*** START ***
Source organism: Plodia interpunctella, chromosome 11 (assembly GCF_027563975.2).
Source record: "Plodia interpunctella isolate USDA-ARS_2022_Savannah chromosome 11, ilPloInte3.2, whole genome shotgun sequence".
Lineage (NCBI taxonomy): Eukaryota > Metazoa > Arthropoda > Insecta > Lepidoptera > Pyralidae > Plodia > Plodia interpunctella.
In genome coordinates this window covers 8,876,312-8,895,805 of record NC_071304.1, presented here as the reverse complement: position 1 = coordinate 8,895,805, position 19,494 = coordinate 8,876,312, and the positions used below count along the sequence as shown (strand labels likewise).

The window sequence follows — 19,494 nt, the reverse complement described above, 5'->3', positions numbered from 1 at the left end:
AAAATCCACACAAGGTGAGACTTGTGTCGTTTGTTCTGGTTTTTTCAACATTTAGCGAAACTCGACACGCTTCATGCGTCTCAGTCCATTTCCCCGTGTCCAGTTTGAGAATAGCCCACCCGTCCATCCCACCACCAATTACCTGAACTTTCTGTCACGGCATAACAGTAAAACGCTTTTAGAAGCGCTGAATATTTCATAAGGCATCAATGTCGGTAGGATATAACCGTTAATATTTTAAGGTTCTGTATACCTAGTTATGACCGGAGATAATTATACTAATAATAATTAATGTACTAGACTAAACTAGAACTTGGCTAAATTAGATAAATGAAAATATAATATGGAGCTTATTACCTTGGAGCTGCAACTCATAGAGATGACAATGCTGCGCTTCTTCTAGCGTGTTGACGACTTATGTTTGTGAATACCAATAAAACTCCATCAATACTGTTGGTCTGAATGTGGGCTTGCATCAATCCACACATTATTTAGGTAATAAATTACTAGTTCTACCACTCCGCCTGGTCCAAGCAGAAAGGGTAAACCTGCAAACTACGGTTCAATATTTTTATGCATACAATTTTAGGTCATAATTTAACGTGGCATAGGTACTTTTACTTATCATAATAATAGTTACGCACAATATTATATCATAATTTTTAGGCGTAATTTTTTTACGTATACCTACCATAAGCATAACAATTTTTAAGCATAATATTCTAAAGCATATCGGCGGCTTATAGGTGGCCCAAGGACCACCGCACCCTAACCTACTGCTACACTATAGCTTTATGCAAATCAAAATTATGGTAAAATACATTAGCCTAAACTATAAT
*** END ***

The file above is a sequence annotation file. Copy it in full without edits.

Source organism: Plodia interpunctella, chromosome 11 (assembly GCF_027563975.2).
Source record: "Plodia interpunctella isolate USDA-ARS_2022_Savannah chromosome 11, ilPloInte3.2, whole genome shotgun sequence".
Lineage (NCBI taxonomy): Eukaryota > Metazoa > Arthropoda > Insecta > Lepidoptera > Pyralidae > Plodia > Plodia interpunctella.
In genome coordinates this window covers 8,876,312-8,895,805 of record NC_071304.1, presented here as the reverse complement: position 1 = coordinate 8,895,805, position 19,494 = coordinate 8,876,312, and the positions used below count along the sequence as shown (strand labels likewise).

The window sequence follows — 19,494 nt, the reverse complement described above, 5'->3', positions numbered from 1 at the left end:
AAAATCCACACAAGGTGAGACTTGTGTCGTTTGTTCTGGTTTTTTCAACATTTAGCGAAACTCGACACGCTTCATGCGTCTCAGTCCATTTCCCCGTGTCCAGTTTGAGAATAGCCCACCCGTCCATCCCACCACCAATTACCTGAACTTTCTGTCACGGCATAACAGTAAAACGCTTTTAGAAGCGCTGAATATTTCATAAGGCATCAATGTCGGTAGGATATAACCGTTAATATTTTAAGGTTCTGTATACCTAGTTATGACCGGAGATAATTATACTAATAATAATTAATGTACTAGACTAAACTAGAACTTGGCTAAATTAGATAAATGAAAATATAATATGGAGCTTATTACCTTGGAGCTGCAACTCATAGAGATGACAATGCTGCGCTTCTTCTAGCGTGTTGACGACTTATGTTTGTGAATACCAATAAAACTCCATCAATACTGTTGGTCTGAATGTGGGCTTGCATCAATCCACACATTATTTAGGTAATAAATTACTAGTTCTACCACTCCGCCTGGTCCAAGCAGAAAGGGTAAACCTGCAAACTACGGTTCAATATTTTTATGCATACAATTTTAGGTCATAATTTAACGTGGCATAGGTACTTTTACTTATCATAATAATAGTTACGCACAATATTATATCATAATTTTTAGGCGTAATTTTTTTACGTATACCTACCATAAGCATAACAATTTTTAAGCATAATATTCTAAAGCATATCGGCGGCTTATAGGTGGCCCAAGGACCACCGCACCCTAACCTACTGCTACACTATAGCTTTATGCAAATCAAAATTATGGTAAAATACATTAGCCTAAACTATAAT